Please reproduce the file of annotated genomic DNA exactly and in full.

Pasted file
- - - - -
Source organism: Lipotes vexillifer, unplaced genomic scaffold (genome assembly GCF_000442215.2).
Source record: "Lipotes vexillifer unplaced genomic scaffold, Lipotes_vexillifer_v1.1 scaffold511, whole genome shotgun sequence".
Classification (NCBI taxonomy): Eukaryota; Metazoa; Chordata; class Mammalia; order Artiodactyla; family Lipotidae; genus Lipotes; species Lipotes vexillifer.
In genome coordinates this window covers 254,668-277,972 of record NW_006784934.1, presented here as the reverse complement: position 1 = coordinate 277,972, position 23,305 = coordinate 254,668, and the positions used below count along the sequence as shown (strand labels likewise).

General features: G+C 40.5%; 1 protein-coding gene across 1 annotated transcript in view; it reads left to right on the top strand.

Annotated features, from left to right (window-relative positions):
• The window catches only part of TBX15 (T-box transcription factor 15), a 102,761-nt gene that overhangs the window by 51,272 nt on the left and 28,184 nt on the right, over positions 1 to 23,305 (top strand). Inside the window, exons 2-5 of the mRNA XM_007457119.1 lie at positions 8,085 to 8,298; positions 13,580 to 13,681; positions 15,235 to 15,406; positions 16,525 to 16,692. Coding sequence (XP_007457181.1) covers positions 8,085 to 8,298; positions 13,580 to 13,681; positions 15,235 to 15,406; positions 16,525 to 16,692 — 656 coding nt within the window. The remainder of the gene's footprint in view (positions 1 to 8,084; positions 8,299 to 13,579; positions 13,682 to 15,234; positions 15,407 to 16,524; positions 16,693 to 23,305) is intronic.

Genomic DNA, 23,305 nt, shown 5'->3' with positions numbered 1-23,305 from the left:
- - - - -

Source organism: Lipotes vexillifer, unplaced genomic scaffold (genome assembly GCF_000442215.2).
Source record: "Lipotes vexillifer unplaced genomic scaffold, Lipotes_vexillifer_v1.1 scaffold511, whole genome shotgun sequence".
Classification (NCBI taxonomy): Eukaryota; Metazoa; Chordata; class Mammalia; order Artiodactyla; family Lipotidae; genus Lipotes; species Lipotes vexillifer.
In genome coordinates this window covers 254,668-277,972 of record NW_006784934.1, presented here as the reverse complement: position 1 = coordinate 277,972, position 23,305 = coordinate 254,668, and the positions used below count along the sequence as shown (strand labels likewise).

General features: G+C 40.5%; 1 protein-coding gene across 1 annotated transcript in view; it reads left to right on the top strand.

Annotated features, from left to right (window-relative positions):
• The window catches only part of TBX15 (T-box transcription factor 15), a 102,761-nt gene that overhangs the window by 51,272 nt on the left and 28,184 nt on the right, over positions 1 to 23,305 (top strand). Inside the window, exons 2-5 of the mRNA XM_007457119.1 lie at positions 8,085 to 8,298; positions 13,580 to 13,681; positions 15,235 to 15,406; positions 16,525 to 16,692. Coding sequence (XP_007457181.1) covers positions 8,085 to 8,298; positions 13,580 to 13,681; positions 15,235 to 15,406; positions 16,525 to 16,692 — 656 coding nt within the window. The remainder of the gene's footprint in view (positions 1 to 8,084; positions 8,299 to 13,579; positions 13,682 to 15,234; positions 15,407 to 16,524; positions 16,693 to 23,305) is intronic.

Genomic DNA, 23,305 nt, shown 5'->3' with positions numbered 1-23,305 from the left: